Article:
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Dr. King in Milwaukee in 1965

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Uploaded on Feb 24, 2011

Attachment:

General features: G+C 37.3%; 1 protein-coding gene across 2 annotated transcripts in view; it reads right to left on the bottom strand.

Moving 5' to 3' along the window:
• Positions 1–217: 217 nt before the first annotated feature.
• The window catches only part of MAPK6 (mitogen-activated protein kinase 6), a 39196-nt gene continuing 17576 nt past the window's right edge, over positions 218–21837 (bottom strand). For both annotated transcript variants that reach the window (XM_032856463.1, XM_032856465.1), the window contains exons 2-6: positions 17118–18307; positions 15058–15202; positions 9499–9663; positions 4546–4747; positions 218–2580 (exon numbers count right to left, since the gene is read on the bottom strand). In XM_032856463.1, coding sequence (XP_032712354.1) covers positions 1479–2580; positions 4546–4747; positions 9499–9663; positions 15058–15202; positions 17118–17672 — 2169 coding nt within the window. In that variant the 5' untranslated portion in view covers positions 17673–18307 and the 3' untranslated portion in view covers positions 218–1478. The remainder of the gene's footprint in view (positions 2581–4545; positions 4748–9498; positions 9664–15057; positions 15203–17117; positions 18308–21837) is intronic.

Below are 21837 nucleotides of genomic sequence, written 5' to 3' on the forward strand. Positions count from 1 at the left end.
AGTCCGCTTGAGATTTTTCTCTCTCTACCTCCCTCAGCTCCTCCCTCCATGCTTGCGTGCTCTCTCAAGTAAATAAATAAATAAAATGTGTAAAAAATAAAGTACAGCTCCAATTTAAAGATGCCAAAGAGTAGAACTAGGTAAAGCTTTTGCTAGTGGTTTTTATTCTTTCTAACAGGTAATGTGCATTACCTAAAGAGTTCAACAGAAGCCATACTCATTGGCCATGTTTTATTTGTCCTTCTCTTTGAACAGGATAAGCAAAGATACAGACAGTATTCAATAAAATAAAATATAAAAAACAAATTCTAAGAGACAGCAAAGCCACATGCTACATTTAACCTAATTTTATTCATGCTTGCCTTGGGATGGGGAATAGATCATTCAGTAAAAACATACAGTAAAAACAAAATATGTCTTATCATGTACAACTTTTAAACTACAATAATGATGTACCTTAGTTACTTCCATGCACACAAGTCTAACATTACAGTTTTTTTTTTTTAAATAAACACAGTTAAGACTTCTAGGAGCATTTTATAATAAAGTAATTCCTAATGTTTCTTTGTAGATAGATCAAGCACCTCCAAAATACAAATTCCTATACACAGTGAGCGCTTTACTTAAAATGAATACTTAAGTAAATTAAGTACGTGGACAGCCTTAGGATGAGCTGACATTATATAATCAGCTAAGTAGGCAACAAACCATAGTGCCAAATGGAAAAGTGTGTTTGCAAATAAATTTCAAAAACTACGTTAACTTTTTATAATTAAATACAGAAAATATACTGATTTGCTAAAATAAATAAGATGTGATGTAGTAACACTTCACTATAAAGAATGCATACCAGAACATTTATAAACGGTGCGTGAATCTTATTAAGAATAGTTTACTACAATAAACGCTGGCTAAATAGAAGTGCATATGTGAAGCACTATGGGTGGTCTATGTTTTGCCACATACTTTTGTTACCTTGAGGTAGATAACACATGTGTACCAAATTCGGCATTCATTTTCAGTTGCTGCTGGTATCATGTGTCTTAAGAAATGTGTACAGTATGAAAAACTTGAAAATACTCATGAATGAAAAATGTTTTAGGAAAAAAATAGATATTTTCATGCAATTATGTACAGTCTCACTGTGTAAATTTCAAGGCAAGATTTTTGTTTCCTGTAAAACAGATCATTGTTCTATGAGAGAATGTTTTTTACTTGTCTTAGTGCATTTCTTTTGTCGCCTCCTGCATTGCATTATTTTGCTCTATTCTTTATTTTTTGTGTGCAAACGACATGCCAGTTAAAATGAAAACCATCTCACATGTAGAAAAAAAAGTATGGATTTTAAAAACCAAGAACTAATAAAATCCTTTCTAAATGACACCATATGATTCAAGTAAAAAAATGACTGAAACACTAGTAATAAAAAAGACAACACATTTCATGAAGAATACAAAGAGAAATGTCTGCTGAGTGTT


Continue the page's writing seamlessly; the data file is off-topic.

In 1965, Dr. Martin Luther King, Jr. visited Milwaukee to give a speech at UW-Milwaukee. In these excerpts he discusses de fact segregation in schools, urban inequality and solutions to the problems. The clip also includes a brief snippet of young people singing outside one of the "Freedom Schools," which were set up during a public school boycott. In 1967-68, civil rights activists in Milwaukee, along with supporters from across the country, waged a historic campaign for open housing, which ultimately played an instrumental role in spurring passage of the 1968 Fair Housing Act. Comedian and activist Dick Gregory was one of the prominent figures who came to Milwaukee to support Fr. Groppi, the NAACP Youth Council and Commandos. This video was compiled/edited by Jasmine Alinder and Cris Siqueira using archival footage found at the UW-Milwaukee Urban Archive for the 40th anniversary celebration/conference of the historic open housing campaign in Milwaukee. For more information on the civil rights era in Milwaukee, see, Patrick D. Jones The Selma of the North: Civil Rights Insurgency in Milwaukee (Harvard University Press, 2009)

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